Noam Scheiber is right about the Citigroup numbers, and investors have seen it right from the start. Puffed up as a big quarterly gain, the report resulted in a sharp down on the Dow, S&P and the NASDAQ. Then came the Bank of America earnings disclosures, even bigger than at Citigroup. And the stock indices fell further. At 2 p.m. as I write, each of the markers is heading south, down about 4%, not a small decline.
Investors can now read much-hyped returns for the losses they disguise. The skepticism over accounting hi-jinx is by now endemic. But in the cases if Citigroup and Bank of America, there is another big draught of chilling news about to hit just as spring comes into its own.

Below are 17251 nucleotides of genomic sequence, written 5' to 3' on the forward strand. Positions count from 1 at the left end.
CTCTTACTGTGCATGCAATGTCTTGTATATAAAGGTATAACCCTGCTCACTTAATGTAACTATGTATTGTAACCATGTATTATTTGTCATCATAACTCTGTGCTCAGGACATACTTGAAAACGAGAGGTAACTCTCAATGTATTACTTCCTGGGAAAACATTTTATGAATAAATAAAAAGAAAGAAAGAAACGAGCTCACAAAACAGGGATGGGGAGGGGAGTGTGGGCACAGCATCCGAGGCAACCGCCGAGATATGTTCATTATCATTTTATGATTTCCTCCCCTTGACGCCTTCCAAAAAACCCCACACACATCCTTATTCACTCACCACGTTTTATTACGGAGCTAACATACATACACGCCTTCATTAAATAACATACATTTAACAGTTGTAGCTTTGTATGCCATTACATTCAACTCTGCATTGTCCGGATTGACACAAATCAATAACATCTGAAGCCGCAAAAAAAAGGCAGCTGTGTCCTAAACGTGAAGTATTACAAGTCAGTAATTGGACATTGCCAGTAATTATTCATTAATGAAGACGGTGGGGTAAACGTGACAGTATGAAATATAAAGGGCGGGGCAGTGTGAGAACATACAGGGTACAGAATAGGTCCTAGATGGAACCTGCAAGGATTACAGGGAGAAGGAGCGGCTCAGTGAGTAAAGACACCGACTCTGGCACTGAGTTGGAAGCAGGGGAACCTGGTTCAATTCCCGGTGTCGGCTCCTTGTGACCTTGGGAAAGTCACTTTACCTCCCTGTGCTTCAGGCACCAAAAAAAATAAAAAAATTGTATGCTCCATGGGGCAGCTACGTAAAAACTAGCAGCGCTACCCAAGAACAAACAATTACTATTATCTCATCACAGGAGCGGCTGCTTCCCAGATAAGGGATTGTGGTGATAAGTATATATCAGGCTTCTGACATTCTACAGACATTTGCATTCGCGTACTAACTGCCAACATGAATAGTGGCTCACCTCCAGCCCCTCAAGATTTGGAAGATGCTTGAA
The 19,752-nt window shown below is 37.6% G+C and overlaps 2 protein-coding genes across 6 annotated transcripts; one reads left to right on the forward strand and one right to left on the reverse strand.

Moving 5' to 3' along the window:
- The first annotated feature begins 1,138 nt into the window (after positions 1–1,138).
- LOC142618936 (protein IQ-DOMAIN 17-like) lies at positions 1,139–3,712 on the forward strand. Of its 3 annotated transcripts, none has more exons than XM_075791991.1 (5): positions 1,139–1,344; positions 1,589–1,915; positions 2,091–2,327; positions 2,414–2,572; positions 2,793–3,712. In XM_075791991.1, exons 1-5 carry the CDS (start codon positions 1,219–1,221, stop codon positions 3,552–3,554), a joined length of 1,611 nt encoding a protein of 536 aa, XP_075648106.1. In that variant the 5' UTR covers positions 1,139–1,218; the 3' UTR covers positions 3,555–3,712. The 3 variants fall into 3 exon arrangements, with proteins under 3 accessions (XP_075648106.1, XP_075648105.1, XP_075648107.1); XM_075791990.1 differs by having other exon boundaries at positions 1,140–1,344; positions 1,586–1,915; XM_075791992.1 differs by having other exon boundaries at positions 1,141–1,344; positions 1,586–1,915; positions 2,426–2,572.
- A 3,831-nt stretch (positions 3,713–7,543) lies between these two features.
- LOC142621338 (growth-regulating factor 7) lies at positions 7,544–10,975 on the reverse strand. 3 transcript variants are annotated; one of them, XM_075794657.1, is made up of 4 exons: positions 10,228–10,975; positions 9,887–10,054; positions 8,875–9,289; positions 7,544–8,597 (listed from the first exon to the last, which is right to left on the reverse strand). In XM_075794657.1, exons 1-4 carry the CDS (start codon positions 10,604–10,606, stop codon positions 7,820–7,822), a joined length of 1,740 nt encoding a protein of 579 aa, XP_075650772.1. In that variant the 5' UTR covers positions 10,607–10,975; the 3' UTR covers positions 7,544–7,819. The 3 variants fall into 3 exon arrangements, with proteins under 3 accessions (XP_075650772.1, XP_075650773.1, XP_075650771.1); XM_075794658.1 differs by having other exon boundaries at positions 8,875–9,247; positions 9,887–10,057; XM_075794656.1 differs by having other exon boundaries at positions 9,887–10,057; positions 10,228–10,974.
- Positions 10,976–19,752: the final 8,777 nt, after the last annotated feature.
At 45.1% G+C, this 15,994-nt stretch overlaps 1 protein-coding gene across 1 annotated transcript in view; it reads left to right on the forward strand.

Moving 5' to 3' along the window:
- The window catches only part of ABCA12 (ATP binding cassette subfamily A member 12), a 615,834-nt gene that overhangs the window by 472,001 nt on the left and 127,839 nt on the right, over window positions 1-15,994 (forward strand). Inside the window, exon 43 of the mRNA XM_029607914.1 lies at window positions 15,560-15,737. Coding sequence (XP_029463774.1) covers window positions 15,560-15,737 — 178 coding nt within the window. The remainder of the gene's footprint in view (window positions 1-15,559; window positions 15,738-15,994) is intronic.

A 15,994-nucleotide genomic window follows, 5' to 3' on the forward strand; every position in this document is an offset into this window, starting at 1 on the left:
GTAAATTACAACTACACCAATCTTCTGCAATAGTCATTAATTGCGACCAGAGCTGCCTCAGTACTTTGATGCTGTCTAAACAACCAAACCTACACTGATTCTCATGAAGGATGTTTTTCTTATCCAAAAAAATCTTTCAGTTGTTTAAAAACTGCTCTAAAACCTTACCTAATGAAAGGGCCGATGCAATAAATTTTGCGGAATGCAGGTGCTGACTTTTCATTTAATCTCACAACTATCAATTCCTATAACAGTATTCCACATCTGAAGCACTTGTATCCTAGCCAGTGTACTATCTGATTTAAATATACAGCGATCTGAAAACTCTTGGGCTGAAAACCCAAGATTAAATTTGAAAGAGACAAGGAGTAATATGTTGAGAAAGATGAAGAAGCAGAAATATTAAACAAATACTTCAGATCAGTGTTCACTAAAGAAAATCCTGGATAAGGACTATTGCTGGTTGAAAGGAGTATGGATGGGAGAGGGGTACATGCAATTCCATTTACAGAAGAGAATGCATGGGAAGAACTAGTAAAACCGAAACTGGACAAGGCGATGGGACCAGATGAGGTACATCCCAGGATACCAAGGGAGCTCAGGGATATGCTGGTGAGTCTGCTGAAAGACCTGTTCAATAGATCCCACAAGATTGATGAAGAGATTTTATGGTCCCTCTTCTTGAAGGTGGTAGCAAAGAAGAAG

Citigroup and Bank of America are the biggest owners of credit card business in the world. We still don't know, however, how much consumer debt they still carry as assets. When the information that much of this is actually bad debt another calamity will occur.
The two banks are apparently about to close out a huge percentage (I don't know exactly how much) of their card holders as bad risks. Which will further lower their spending...and their borrowing. Their stocks will fall further, and monkey wrench will have been thrown into the stimulus package.